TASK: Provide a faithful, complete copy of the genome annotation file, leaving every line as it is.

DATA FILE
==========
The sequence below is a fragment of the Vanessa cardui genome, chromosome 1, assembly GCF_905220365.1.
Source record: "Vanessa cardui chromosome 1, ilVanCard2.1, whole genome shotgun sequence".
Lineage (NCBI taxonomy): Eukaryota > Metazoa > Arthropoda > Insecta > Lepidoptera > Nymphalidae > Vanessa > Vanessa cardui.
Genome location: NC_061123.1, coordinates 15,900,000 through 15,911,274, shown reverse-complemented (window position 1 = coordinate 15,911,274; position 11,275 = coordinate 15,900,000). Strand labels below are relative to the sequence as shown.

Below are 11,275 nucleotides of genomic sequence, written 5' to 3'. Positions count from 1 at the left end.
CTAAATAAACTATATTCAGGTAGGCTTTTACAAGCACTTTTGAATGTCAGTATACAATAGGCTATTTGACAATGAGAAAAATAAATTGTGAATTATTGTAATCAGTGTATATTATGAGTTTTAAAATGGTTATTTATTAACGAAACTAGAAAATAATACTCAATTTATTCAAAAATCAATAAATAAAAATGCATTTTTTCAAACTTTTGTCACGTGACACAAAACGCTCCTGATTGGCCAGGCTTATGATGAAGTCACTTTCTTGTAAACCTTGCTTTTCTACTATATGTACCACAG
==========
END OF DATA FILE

The sequence below is a fragment of the Vanessa cardui genome, chromosome 1, assembly GCF_905220365.1.
Source record: "Vanessa cardui chromosome 1, ilVanCard2.1, whole genome shotgun sequence".
Lineage (NCBI taxonomy): Eukaryota > Metazoa > Arthropoda > Insecta > Lepidoptera > Nymphalidae > Vanessa > Vanessa cardui.
Genome location: NC_061123.1, coordinates 15,900,000 through 15,911,274, shown reverse-complemented (window position 1 = coordinate 15,911,274; position 11,275 = coordinate 15,900,000). Strand labels below are relative to the sequence as shown.

Below are 11,275 nucleotides of genomic sequence, written 5' to 3'. Positions count from 1 at the left end.
CTAAATAAACTATATTCAGGTAGGCTTTTACAAGCACTTTTGAATGTCAGTATACAATAGGCTATTTGACAATGAGAAAAATAAATTGTGAATTATTGTAATCAGTGTATATTATGAGTTTTAAAATGGTTATTTATTAACGAAACTAGAAAATAATACTCAATTTATTCAAAAATCAATAAATAAAAATGCATTTTTTCAAACTTTTGTCACGTGACACAAAACGCTCCTGATTGGCCAGGCTTATGATGAAGTCACTTTCTTGTAAACCTTGCTTTTCTACTATATGTACCACAG